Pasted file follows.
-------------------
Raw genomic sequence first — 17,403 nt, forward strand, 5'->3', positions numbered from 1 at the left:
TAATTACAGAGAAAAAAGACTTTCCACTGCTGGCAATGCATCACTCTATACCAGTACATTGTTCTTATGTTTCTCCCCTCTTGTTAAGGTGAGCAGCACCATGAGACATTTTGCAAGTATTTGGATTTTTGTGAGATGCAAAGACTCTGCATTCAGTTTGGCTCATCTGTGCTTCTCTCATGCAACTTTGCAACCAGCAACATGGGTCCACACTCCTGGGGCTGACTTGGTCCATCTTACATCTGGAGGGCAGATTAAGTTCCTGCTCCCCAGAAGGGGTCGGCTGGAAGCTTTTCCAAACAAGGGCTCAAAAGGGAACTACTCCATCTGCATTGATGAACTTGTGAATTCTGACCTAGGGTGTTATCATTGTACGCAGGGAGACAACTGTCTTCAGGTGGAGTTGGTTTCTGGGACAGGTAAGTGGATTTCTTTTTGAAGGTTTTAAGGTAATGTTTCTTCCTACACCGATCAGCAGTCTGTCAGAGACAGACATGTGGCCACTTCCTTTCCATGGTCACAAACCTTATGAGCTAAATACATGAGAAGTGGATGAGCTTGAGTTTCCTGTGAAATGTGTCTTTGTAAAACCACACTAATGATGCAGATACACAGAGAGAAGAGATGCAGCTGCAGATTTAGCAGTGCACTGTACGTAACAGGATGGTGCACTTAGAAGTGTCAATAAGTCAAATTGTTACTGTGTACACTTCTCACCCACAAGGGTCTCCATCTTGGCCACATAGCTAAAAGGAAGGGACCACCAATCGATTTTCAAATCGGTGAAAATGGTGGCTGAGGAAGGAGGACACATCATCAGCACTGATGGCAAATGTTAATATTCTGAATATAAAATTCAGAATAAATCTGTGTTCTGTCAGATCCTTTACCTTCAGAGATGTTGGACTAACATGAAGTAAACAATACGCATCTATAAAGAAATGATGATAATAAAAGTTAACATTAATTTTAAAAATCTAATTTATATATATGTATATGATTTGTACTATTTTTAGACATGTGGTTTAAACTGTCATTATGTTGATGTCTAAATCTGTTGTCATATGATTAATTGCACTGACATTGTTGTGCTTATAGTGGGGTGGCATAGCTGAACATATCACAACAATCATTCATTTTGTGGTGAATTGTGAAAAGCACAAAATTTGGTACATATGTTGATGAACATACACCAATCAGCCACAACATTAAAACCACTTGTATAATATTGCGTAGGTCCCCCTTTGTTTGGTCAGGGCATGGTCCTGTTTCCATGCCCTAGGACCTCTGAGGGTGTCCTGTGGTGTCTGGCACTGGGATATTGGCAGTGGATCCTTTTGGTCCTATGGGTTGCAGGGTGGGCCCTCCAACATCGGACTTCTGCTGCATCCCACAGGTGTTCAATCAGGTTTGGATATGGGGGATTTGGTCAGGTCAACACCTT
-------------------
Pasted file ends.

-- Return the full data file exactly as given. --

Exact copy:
Raw genomic sequence first — 17,403 nt, forward strand, 5'->3', positions numbered from 1 at the left:
TAATTACAGAGAAAAAAGACTTTCCACTGCTGGCAATGCATCACTCTATACCAGTACATTGTTCTTATGTTTCTCCCCTCTTGTTAAGGTGAGCAGCACCATGAGACATTTTGCAAGTATTTGGATTTTTGTGAGATGCAAAGACTCTGCATTCAGTTTGGCTCATCTGTGCTTCTCTCATGCAACTTTGCAACCAGCAACATGGGTCCACACTCCTGGGGCTGACTTGGTCCATCTTACATCTGGAGGGCAGATTAAGTTCCTGCTCCCCAGAAGGGGTCGGCTGGAAGCTTTTCCAAACAAGGGCTCAAAAGGGAACTACTCCATCTGCATTGATGAACTTGTGAATTCTGACCTAGGGTGTTATCATTGTACGCAGGGAGACAACTGTCTTCAGGTGGAGTTGGTTTCTGGGACAGGTAAGTGGATTTCTTTTTGAAGGTTTTAAGGTAATGTTTCTTCCTACACCGATCAGCAGTCTGTCAGAGACAGACATGTGGCCACTTCCTTTCCATGGTCACAAACCTTATGAGCTAAATACATGAGAAGTGGATGAGCTTGAGTTTCCTGTGAAATGTGTCTTTGTAAAACCACACTAATGATGCAGATACACAGAGAGAAGAGATGCAGCTGCAGATTTAGCAGTGCACTGTACGTAACAGGATGGTGCACTTAGAAGTGTCAATAAGTCAAATTGTTACTGTGTACACTTCTCACCCACAAGGGTCTCCATCTTGGCCACATAGCTAAAAGGAAGGGACCACCAATCGATTTTCAAATCGGTGAAAATGGTGGCTGAGGAAGGAGGACACATCATCAGCACTGATGGCAAATGTTAATATTCTGAATATAAAATTCAGAATAAATCTGTGTTCTGTCAGATCCTTTACCTTCAGAGATGTTGGACTAACATGAAGTAAACAATACGCATCTATAAAGAAATGATGATAATAAAAGTTAACATTAATTTTAAAAATCTAATTTATATATATGTATATGATTTGTACTATTTTTAGACATGTGGTTTAAACTGTCATTATGTTGATGTCTAAATCTGTTGTCATATGATTAATTGCACTGACATTGTTGTGCTTATAGTGGGGTGGCATAGCTGAACATATCACAACAATCATTCATTTTGTGGTGAATTGTGAAAAGCACAAAATTTGGTACATATGTTGATGAACATACACCAATCAGCCACAACATTAAAACCACTTGTATAATATTGCGTAGGTCCCCCTTTGTTTGGTCAGGGCATGGTCCTGTTTCCATGCCCTAGGACCTCTGAGGGTGTCCTGTGGTGTCTGGCACTGGGATATTGGCAGTGGATCCTTTTGGTCCTATGGGTTGCAGGGTGGGCCCTCCAACATCGGACTTCTGCTGCATCCCACAGGTGTTCAATCAGGTTTGGATATGGGGGATTTGGTCAGGTCAACACCTT